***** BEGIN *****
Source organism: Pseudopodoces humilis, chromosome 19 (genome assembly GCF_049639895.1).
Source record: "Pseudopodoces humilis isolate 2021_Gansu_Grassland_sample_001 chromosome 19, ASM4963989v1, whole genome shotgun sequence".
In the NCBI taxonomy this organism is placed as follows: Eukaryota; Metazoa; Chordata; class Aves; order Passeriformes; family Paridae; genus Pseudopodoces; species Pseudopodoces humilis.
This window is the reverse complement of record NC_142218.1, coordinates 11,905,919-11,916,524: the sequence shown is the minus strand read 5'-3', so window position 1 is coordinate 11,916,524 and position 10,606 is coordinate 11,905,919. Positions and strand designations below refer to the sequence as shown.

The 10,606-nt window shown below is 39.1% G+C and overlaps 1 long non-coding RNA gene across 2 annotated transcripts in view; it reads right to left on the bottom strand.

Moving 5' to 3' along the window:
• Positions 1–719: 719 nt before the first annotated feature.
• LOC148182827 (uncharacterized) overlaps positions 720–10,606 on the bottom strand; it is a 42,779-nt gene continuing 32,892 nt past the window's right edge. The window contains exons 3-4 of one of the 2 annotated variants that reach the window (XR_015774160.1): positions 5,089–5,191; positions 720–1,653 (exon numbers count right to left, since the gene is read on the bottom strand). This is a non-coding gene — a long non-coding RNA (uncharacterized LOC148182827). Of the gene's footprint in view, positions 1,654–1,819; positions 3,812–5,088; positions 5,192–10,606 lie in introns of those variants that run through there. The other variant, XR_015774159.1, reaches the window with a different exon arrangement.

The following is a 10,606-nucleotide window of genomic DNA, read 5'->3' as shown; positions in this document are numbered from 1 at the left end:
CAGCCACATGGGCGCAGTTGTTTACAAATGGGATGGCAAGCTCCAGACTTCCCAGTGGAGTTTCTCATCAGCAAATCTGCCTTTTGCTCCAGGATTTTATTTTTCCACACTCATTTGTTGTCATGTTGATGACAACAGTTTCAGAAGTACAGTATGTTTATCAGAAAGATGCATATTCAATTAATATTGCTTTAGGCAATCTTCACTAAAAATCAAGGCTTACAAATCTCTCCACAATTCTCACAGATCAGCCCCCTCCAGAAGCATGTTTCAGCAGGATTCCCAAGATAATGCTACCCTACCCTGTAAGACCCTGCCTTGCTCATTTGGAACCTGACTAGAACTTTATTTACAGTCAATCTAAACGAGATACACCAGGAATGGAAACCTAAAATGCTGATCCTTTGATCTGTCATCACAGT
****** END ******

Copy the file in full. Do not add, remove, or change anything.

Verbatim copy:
Source organism: Pseudopodoces humilis, chromosome 19 (genome assembly GCF_049639895.1).
Source record: "Pseudopodoces humilis isolate 2021_Gansu_Grassland_sample_001 chromosome 19, ASM4963989v1, whole genome shotgun sequence".
In the NCBI taxonomy this organism is placed as follows: Eukaryota; Metazoa; Chordata; class Aves; order Passeriformes; family Paridae; genus Pseudopodoces; species Pseudopodoces humilis.
This window is the reverse complement of record NC_142218.1, coordinates 11,905,919-11,916,524: the sequence shown is the minus strand read 5'-3', so window position 1 is coordinate 11,916,524 and position 10,606 is coordinate 11,905,919. Positions and strand designations below refer to the sequence as shown.

The 10,606-nt window shown below is 39.1% G+C and overlaps 1 long non-coding RNA gene across 2 annotated transcripts in view; it reads right to left on the bottom strand.

Moving 5' to 3' along the window:
• Positions 1–719: 719 nt before the first annotated feature.
• LOC148182827 (uncharacterized) overlaps positions 720–10,606 on the bottom strand; it is a 42,779-nt gene continuing 32,892 nt past the window's right edge. The window contains exons 3-4 of one of the 2 annotated variants that reach the window (XR_015774160.1): positions 5,089–5,191; positions 720–1,653 (exon numbers count right to left, since the gene is read on the bottom strand). This is a non-coding gene — a long non-coding RNA (uncharacterized LOC148182827). Of the gene's footprint in view, positions 1,654–1,819; positions 3,812–5,088; positions 5,192–10,606 lie in introns of those variants that run through there. The other variant, XR_015774159.1, reaches the window with a different exon arrangement.

The following is a 10,606-nucleotide window of genomic DNA, read 5'->3' as shown; positions in this document are numbered from 1 at the left end:
CAGCCACATGGGCGCAGTTGTTTACAAATGGGATGGCAAGCTCCAGACTTCCCAGTGGAGTTTCTCATCAGCAAATCTGCCTTTTGCTCCAGGATTTTATTTTTCCACACTCATTTGTTGTCATGTTGATGACAACAGTTTCAGAAGTACAGTATGTTTATCAGAAAGATGCATATTCAATTAATATTGCTTTAGGCAATCTTCACTAAAAATCAAGGCTTACAAATCTCTCCACAATTCTCACAGATCAGCCCCCTCCAGAAGCATGTTTCAGCAGGATTCCCAAGATAATGCTACCCTACCCTGTAAGACCCTGCCTTGCTCATTTGGAACCTGACTAGAACTTTATTTACAGTCAATCTAAACGAGATACACCAGGAATGGAAACCTAAAATGCTGATCCTTTGATCTGTCATCACAGT